September 20, 2023

The Soft Underbelly of Cybersecurity: Phone-based Social Engineering as Utilized in the MGM Attack

The Soft Underbelly of Cybersecurity: Phone-based Social Engineering as Utilized in the MGM Attack

The Overlooked Risk

The recent claims from the attackers who targeted MGM offer a sobering reminder of the vulnerabilities that still persist in our increasingly digitalized world. The attackers claim to have utilized one of the most straightforward yet effective methods to breach a company: phone-based social engineering. While we are waiting for confirmation on the specifics, the approach they claim to have taken is indeed a very effective one. I can personally vouch for this, as it's a technique that has worked for me in penetration tests.

Why Phone Attacks Work

Modern organizations focus heavily on email-based threats, deploying advanced spam filters, multi-factor authentication (MFA), and regular staff training to identify phishing emails. Yet, when it comes to phone-based social engineering, many fall short. The targets are usually the departments that are the first line of interaction with clients or team members: IT, Help Desk, and Customer Support.

The Weak Link: These teams often have targets to meet and are evaluated based on their speed and efficiency in resolving queries. This creates a situation ripe for exploitation, as quick decisions may bypass the necessary security protocols.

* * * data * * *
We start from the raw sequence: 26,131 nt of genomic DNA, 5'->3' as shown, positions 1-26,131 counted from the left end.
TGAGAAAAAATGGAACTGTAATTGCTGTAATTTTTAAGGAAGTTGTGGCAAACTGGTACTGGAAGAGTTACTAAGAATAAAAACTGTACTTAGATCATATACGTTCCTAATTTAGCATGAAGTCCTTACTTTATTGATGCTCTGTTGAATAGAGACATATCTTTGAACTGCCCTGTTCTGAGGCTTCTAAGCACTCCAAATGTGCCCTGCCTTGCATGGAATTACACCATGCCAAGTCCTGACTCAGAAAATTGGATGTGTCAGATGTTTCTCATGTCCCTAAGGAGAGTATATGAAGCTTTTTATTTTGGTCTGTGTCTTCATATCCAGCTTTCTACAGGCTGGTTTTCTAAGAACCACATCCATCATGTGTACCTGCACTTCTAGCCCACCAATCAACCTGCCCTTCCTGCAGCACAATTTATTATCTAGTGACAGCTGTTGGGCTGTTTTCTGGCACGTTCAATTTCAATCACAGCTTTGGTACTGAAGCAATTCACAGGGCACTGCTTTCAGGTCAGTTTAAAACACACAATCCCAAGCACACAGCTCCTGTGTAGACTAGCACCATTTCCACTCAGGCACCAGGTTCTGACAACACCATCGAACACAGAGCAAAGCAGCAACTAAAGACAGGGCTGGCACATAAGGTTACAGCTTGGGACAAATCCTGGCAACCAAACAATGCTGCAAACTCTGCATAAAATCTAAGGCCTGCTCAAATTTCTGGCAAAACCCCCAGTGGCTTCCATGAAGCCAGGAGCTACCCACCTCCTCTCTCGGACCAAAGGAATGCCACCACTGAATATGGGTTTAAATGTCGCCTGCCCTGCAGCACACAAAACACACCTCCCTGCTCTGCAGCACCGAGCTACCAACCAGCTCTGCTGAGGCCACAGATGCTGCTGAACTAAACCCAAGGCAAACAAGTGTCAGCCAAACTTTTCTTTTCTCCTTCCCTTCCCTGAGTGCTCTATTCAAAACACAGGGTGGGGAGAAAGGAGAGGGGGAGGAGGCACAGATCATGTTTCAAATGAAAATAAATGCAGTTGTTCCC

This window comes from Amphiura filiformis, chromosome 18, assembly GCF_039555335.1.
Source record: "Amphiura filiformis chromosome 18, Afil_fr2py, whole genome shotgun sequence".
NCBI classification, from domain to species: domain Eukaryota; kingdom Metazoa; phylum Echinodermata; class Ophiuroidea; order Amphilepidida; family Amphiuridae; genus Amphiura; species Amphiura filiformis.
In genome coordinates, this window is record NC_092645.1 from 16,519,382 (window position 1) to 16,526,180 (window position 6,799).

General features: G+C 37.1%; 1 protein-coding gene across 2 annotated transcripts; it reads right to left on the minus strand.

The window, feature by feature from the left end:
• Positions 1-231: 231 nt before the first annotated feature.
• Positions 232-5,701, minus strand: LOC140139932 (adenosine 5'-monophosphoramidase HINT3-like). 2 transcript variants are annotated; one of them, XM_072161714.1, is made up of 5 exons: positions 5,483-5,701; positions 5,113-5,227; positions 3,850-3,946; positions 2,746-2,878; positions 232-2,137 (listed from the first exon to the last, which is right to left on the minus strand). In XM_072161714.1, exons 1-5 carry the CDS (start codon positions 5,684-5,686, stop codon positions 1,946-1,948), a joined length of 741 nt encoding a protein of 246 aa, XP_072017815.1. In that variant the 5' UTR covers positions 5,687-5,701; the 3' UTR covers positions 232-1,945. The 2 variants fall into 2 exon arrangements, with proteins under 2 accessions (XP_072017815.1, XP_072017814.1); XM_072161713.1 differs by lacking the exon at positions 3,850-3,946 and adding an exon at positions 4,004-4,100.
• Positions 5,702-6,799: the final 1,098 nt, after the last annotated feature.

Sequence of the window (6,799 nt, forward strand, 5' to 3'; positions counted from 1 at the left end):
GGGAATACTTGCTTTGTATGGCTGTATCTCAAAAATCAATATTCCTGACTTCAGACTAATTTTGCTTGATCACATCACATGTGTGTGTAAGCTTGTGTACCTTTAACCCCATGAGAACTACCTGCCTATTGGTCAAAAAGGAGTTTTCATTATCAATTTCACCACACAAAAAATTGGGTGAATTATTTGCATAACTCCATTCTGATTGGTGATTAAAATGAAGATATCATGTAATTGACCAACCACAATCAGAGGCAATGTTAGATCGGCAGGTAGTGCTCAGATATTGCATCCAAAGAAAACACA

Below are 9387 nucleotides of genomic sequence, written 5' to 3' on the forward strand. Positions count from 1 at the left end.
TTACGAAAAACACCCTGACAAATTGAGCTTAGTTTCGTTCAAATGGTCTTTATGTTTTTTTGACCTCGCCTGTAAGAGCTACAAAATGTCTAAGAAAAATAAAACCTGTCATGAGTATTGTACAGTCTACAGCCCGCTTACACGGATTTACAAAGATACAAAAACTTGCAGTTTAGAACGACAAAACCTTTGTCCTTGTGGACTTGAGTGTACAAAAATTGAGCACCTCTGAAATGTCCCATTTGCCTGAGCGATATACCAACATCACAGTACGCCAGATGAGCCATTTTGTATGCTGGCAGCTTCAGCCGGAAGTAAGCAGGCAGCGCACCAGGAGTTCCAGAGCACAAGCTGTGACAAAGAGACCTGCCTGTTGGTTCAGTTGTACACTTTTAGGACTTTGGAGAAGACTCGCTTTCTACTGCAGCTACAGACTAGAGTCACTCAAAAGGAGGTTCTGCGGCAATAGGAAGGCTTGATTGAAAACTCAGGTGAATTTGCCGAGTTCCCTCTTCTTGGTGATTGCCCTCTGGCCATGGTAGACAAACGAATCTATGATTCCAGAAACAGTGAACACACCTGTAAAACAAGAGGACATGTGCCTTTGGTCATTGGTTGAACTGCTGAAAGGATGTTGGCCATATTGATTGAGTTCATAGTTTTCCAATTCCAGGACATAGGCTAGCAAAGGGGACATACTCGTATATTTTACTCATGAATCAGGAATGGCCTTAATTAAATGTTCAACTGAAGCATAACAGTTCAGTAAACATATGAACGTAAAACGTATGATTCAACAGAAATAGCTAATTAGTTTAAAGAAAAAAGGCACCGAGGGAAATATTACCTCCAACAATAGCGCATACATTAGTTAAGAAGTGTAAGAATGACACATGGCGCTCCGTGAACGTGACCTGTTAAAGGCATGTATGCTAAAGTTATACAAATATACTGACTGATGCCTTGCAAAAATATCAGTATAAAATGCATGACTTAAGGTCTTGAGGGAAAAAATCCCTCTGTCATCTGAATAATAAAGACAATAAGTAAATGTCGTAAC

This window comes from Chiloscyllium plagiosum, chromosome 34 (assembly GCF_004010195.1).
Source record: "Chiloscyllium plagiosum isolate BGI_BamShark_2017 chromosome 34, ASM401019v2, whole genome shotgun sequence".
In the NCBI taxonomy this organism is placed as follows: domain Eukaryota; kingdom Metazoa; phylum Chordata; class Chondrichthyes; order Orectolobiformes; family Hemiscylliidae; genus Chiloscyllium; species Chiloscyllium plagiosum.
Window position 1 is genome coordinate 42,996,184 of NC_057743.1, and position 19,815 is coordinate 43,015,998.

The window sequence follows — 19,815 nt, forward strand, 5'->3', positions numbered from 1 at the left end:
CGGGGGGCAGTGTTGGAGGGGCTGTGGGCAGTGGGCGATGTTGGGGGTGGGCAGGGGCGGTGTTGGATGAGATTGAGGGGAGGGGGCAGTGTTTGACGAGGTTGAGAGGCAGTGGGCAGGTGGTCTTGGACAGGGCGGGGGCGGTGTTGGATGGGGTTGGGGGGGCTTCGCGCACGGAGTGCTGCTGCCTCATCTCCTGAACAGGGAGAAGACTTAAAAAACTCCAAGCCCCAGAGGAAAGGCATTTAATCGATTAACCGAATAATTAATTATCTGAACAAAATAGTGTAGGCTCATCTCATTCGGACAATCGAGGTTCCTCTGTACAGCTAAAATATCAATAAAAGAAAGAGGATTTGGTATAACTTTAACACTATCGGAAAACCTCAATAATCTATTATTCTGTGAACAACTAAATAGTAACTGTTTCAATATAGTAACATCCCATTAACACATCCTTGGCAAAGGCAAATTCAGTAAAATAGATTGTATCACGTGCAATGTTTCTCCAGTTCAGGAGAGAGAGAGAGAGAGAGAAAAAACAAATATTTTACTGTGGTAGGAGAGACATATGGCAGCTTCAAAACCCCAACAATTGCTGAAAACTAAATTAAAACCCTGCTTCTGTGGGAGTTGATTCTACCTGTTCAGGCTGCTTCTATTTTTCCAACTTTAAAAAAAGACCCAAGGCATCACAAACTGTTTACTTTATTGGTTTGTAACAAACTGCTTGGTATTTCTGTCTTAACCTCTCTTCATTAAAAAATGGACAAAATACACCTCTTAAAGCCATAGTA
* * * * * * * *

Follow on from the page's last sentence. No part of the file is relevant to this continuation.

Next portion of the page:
Questions to Assess Your Preparedness

1. Identity Verification: Do the employees handling requests from customers or team members follow any identity verification protocols?
2. Knowledge-Based Authentication: Are we still relying on outdated systems like DOB or Caller ID for identity verification?

3. Incentive Structure: Are Help Desk/IT/Support teams promoted or rewarded based on the speed of resolving queries without any penalties for skipping verification?

4. Alternative Methods: How do we verify the identity of the person making the request?

Protecting Your Organization

"Fast work" often equates to "good work" in many organizations, but this mindset leaves no room for security considerations. The responsibility lies with the leadership and management to institute robust identity verification protocols.

- Multi-Factor Authentication:Use OTP through a second verified communication channel as a secure verification method.

- Call Back Mechanisms: Establish protocols to call back the requester for confirmation, thus thwarting number spoofing.

- Service Codes and PINs: Implement unique service codes or personal identification numbers for added layers of security.

Continuous Learning and Adaptation

In our experience with ethical hacking and consulting, the most rewarding part is seeing organizations adapt their verification protocols to catch techniques like these. It may be a frustrating experience to get caught in newer, stronger protocols during subsequent penetration tests, but there's nothing more satisfying than witnessing firsthand the fortification of an organization's cybersecurity posture.


In an age where companies are investing in state-of-the-art cybersecurity technologies, let's not forget that sometimes the easiest way to breach an organization is by simply picking up the phone. Update your phone-based identity verification protocols and train your team to remain vigilant against such attacks.

Remember, every organization is unique, and there's no one-size-fits-all solution. The key is to continuously adapt and improve your defenses.

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